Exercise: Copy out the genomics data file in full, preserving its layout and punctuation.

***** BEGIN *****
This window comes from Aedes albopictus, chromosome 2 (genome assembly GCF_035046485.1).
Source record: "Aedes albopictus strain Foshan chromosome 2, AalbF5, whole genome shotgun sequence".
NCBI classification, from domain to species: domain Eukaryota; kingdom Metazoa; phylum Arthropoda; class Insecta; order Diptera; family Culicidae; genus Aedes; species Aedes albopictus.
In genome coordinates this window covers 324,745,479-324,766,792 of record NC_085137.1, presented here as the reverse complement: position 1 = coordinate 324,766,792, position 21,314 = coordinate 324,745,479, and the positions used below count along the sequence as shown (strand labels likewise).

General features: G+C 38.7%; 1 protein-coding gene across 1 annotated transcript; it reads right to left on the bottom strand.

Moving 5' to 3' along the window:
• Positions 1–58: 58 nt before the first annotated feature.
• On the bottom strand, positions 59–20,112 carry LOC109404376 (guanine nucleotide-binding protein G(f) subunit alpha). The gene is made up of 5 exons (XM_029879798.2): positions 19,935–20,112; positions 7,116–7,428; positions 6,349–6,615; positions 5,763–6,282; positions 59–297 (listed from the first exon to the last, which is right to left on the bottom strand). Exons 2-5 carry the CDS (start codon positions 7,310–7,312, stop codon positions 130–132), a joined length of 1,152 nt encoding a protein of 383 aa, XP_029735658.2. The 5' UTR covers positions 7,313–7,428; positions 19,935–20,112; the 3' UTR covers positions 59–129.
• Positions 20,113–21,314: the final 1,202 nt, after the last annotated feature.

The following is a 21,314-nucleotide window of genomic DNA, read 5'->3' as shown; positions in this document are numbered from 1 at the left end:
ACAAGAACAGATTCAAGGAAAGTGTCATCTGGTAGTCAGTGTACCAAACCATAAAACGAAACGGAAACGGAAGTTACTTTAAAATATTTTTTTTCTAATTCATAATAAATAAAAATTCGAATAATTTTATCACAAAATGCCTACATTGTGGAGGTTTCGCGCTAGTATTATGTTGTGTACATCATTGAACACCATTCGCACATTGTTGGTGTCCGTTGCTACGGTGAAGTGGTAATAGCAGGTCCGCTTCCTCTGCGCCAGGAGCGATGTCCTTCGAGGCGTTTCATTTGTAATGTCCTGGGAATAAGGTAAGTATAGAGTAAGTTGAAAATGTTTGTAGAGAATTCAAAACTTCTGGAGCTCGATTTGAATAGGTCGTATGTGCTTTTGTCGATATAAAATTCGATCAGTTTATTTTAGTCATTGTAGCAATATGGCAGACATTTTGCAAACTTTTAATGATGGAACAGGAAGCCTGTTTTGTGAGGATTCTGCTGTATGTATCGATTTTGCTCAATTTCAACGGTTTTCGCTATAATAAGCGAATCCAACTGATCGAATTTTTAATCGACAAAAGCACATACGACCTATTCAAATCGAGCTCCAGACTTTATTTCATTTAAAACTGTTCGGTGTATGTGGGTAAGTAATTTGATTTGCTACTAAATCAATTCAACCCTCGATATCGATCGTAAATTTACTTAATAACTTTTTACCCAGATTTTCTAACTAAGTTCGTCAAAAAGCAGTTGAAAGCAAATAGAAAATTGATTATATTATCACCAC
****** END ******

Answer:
This window comes from Aedes albopictus, chromosome 2 (genome assembly GCF_035046485.1).
Source record: "Aedes albopictus strain Foshan chromosome 2, AalbF5, whole genome shotgun sequence".
NCBI classification, from domain to species: domain Eukaryota; kingdom Metazoa; phylum Arthropoda; class Insecta; order Diptera; family Culicidae; genus Aedes; species Aedes albopictus.
In genome coordinates this window covers 324,745,479-324,766,792 of record NC_085137.1, presented here as the reverse complement: position 1 = coordinate 324,766,792, position 21,314 = coordinate 324,745,479, and the positions used below count along the sequence as shown (strand labels likewise).

General features: G+C 38.7%; 1 protein-coding gene across 1 annotated transcript; it reads right to left on the bottom strand.

Moving 5' to 3' along the window:
• Positions 1–58: 58 nt before the first annotated feature.
• On the bottom strand, positions 59–20,112 carry LOC109404376 (guanine nucleotide-binding protein G(f) subunit alpha). The gene is made up of 5 exons (XM_029879798.2): positions 19,935–20,112; positions 7,116–7,428; positions 6,349–6,615; positions 5,763–6,282; positions 59–297 (listed from the first exon to the last, which is right to left on the bottom strand). Exons 2-5 carry the CDS (start codon positions 7,310–7,312, stop codon positions 130–132), a joined length of 1,152 nt encoding a protein of 383 aa, XP_029735658.2. The 5' UTR covers positions 7,313–7,428; positions 19,935–20,112; the 3' UTR covers positions 59–129.
• Positions 20,113–21,314: the final 1,202 nt, after the last annotated feature.

The following is a 21,314-nucleotide window of genomic DNA, read 5'->3' as shown; positions in this document are numbered from 1 at the left end:
ACAAGAACAGATTCAAGGAAAGTGTCATCTGGTAGTCAGTGTACCAAACCATAAAACGAAACGGAAACGGAAGTTACTTTAAAATATTTTTTTTCTAATTCATAATAAATAAAAATTCGAATAATTTTATCACAAAATGCCTACATTGTGGAGGTTTCGCGCTAGTATTATGTTGTGTACATCATTGAACACCATTCGCACATTGTTGGTGTCCGTTGCTACGGTGAAGTGGTAATAGCAGGTCCGCTTCCTCTGCGCCAGGAGCGATGTCCTTCGAGGCGTTTCATTTGTAATGTCCTGGGAATAAGGTAAGTATAGAGTAAGTTGAAAATGTTTGTAGAGAATTCAAAACTTCTGGAGCTCGATTTGAATAGGTCGTATGTGCTTTTGTCGATATAAAATTCGATCAGTTTATTTTAGTCATTGTAGCAATATGGCAGACATTTTGCAAACTTTTAATGATGGAACAGGAAGCCTGTTTTGTGAGGATTCTGCTGTATGTATCGATTTTGCTCAATTTCAACGGTTTTCGCTATAATAAGCGAATCCAACTGATCGAATTTTTAATCGACAAAAGCACATACGACCTATTCAAATCGAGCTCCAGACTTTATTTCATTTAAAACTGTTCGGTGTATGTGGGTAAGTAATTTGATTTGCTACTAAATCAATTCAACCCTCGATATCGATCGTAAATTTACTTAATAACTTTTTACCCAGATTTTCTAACTAAGTTCGTCAAAAAGCAGTTGAAAGCAAATAGAAAATTGATTATATTATCACCAC